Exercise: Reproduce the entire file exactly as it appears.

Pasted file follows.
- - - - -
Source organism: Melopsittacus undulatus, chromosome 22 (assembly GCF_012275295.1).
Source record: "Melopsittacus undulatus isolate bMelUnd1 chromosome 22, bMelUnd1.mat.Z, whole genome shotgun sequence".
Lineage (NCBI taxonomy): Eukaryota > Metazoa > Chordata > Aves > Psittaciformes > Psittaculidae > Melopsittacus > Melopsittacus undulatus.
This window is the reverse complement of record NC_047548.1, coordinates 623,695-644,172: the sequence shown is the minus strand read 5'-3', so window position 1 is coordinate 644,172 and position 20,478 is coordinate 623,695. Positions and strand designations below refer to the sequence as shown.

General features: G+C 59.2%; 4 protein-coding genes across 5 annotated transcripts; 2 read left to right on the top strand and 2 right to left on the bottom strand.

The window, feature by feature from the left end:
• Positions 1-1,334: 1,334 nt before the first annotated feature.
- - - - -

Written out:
Source organism: Melopsittacus undulatus, chromosome 22 (assembly GCF_012275295.1).
Source record: "Melopsittacus undulatus isolate bMelUnd1 chromosome 22, bMelUnd1.mat.Z, whole genome shotgun sequence".
Lineage (NCBI taxonomy): Eukaryota > Metazoa > Chordata > Aves > Psittaciformes > Psittaculidae > Melopsittacus > Melopsittacus undulatus.
This window is the reverse complement of record NC_047548.1, coordinates 623,695-644,172: the sequence shown is the minus strand read 5'-3', so window position 1 is coordinate 644,172 and position 20,478 is coordinate 623,695. Positions and strand designations below refer to the sequence as shown.

General features: G+C 59.2%; 4 protein-coding genes across 5 annotated transcripts; 2 read left to right on the top strand and 2 right to left on the bottom strand.

The window, feature by feature from the left end:
• Positions 1-1,334: 1,334 nt before the first annotated feature.